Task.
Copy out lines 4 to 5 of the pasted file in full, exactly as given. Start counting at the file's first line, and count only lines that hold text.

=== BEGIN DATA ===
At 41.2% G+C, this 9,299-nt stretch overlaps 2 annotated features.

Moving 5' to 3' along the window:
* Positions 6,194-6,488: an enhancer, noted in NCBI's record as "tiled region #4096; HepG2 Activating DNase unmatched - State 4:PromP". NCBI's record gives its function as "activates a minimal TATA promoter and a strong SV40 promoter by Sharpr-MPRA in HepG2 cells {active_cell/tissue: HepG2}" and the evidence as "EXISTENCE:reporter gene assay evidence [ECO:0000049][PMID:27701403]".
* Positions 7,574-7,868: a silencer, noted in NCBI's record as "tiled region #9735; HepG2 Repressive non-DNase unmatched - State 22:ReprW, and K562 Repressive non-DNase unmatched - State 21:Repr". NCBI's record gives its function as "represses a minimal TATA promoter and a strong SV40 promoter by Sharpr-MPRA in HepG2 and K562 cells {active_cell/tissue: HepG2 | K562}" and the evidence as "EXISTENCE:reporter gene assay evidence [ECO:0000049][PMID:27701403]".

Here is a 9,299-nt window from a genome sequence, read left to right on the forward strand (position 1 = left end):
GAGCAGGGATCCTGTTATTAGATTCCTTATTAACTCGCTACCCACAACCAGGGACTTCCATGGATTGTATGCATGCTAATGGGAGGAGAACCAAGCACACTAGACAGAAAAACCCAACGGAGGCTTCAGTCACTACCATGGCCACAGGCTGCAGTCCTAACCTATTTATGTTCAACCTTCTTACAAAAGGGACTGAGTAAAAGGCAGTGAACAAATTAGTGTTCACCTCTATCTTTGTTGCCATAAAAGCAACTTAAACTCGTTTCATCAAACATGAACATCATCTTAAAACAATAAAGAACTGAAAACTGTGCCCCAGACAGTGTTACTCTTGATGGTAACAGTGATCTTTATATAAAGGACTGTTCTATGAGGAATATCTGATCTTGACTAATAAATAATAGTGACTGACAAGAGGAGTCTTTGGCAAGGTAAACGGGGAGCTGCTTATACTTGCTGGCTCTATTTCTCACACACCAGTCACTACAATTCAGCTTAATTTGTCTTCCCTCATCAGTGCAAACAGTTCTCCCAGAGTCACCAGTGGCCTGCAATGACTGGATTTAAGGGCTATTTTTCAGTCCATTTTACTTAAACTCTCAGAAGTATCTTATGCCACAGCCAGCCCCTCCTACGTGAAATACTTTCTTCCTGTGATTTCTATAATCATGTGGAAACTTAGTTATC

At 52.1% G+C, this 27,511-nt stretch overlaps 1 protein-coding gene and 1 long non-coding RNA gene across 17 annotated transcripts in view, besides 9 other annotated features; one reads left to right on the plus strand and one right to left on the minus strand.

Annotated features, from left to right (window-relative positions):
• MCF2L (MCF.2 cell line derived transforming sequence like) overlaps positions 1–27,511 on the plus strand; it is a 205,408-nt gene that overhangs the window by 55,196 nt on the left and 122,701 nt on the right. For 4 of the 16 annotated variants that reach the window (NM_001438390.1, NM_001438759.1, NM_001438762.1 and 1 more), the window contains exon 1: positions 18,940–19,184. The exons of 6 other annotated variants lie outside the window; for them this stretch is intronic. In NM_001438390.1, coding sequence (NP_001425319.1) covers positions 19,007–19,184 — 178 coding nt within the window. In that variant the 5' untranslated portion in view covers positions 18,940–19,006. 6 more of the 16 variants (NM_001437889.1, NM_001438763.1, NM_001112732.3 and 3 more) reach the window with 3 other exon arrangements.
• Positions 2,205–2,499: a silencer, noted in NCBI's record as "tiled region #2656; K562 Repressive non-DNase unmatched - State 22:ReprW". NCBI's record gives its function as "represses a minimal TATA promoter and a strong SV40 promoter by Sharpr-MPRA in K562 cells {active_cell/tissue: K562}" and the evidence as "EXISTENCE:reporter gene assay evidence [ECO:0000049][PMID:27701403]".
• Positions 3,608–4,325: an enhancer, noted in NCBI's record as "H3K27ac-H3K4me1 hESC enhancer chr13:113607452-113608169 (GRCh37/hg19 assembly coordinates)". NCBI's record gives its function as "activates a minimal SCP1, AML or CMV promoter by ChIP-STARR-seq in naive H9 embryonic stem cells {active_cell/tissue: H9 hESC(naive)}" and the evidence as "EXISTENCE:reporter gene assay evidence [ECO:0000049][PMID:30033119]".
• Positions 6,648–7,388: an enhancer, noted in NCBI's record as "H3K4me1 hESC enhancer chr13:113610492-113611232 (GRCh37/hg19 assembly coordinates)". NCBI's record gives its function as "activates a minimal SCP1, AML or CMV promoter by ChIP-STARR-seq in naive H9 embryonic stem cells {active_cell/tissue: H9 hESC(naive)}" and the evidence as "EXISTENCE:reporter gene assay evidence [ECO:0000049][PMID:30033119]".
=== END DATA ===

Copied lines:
* Positions 7,574-7,868: a silencer, noted in NCBI's record as "tiled region #9735; HepG2 Repressive non-DNase unmatched - State 22:ReprW, and K562 Repressive non-DNase unmatched - State 21:Repr". NCBI's record gives its function as "represses a minimal TATA promoter and a strong SV40 promoter by Sharpr-MPRA in HepG2 and K562 cells {active_cell/tissue: HepG2 | K562}" and the evidence as "EXISTENCE:reporter gene assay evidence [ECO:0000049][PMID:27701403]".

Here is a 9,299-nt window from a genome sequence, read left to right on the forward strand (position 1 = left end):